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A Revolution of Perception?

A Revolution of Perception?: Consequences and Echoes of 1968

Edited by Ingrid Gilcher-Holtey
Copyright Date: 2014
Edition: 1
Published by: Berghahn Books
Pages: 216
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  • Book Info
    A Revolution of Perception?
    Book Description:

    The year "1968" marked the climax of protests that simultaneously captured most industrialized Western countries. The protesters challenged the institutions of Western democracies, confronting powerful, established parties and groups with an opposing force and public presence that negated tra­ditional structures of institutional authority and criticized the basic assump­tions of the post-war order. Exploring the effects the protest movement of 1968 had on the political, social, and symbolic order of the societies they called into question, this volume focuses on the consequences and echoes of 1968 from different perspectives, including history, sociology, and linguistics.

    eISBN: 978-1-78238-380-2
    Subjects: History

Table of Contents

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  1. Front Matter
    (pp. i-iv)
  2. Table of Contents
    (pp. v-vi)
  3. List of Illustrations
    (pp. vii-viii)
  4. Introduction
    (pp. 1-14)
    Ingrid Gilcher-Holtey

    ‘1968 is a date in which the imaginary has nested’, wrote the German poet and playwright Hans Magnus Enzensberger in his diary. He was not able to describe in one term what happened in this year, or even to make sense of it. ‘The forbidden sentences march in the streets’, so it seemed to him; ‘two thousand, twenty thousand, two hundred and twenty thousand words, protest marches, resolutions’. Accompanied by ‘power struggles’, ‘rumours’, ‘feverish expectations’ and ‘fundamental wishes’, they produced a ‘raging movement’ for him,¹ as the only way to deal with ‘1968’.² Ten years later, reminiscing, he found his...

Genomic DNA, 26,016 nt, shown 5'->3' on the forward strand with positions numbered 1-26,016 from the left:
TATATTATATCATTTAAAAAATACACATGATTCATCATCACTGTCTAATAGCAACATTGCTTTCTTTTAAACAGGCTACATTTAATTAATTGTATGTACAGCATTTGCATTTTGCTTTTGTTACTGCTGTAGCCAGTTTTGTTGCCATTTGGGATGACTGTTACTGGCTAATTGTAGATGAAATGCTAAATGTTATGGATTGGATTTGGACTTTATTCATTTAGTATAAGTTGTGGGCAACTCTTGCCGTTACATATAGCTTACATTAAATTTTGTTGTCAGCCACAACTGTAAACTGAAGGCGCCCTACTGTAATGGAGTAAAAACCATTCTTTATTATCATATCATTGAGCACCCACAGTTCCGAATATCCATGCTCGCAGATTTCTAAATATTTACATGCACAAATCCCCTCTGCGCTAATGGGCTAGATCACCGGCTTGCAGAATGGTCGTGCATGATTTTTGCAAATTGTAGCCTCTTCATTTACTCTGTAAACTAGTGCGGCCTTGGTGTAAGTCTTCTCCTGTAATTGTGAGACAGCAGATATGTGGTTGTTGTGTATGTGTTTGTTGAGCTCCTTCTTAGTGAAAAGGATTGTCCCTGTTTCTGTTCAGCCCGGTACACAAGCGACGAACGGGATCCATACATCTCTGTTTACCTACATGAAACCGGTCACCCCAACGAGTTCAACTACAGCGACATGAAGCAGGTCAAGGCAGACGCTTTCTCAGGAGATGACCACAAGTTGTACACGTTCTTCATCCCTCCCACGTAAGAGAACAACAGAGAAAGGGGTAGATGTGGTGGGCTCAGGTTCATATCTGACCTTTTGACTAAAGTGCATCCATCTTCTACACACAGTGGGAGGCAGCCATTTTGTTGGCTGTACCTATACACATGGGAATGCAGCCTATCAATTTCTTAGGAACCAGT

5. I. Re-linking Europe and the ‘Third World’

    • 1 Rethinking the Writer’s Role: Enzensberger and Cuba – or A Story of Self-Censorship
      (pp. 17-34)
      Henning Marmulla

      This is the story of a book that has never been written – or perhaps of a book that has never been published; a book sleeping in a cellar somewhere in Munich, waiting to be discovered by a historian or literature specialist who will bring it back to life from a forty-year dream. This is the story of a book that Hans Magnus Enzensberger intended to write about Cuba – not a book in the form of a theatre play reconstructing an interrogation;¹ not a book in the form of a poem picturing the decline of Cuba, the decline of...

    • 2 Global Dimensions of Conflict and Cooperation: Public Protest and the Quest for Transnational Solidarity in Britain, 1968–1973
      (pp. 35-68)
      Steffen Bruendel

      With this programmatic statement a new radical newspaper was launched in March 1970. NamedThe Red Mole, it was to be the internationalist voice of dissent in the aftermath of the protest movement which Britain had faced since 1967. The paper followed its predecessorThe Black Dwarf, which had come into existence in the heydays of protest in early summer 1968. With a circulation of sometimes up to fifty thousand copies, both papers were important representatives of alternative media in Britain between 1968 and 1973. However, apart from a few references and sporadic quotations of front-page slogans,² neither paper has...

    • 3 Letters from Amman: Dieter Kunzelmann and the Origins of German Anti-Zionism during the Late 1960s
      (pp. 69-88)
      Aribert Reimann

      The role of internationalism in the transformation of oppositional protest during the 1960s hardly needs to be emphasized any further. Collective memory as well as picture archives of the late 1960s are dominated by icons of international revolutionary movements and their leaders, and the self-image of the protest generation has always been one of exceptional international awareness and worldwide oppositional networking. In this sense, the protest movements across the globe since the 1960s can be regarded as a prime example of a revolution of perceptions in political as well as social and cultural terms, sometimes compared to the ‘peoples’ spring’...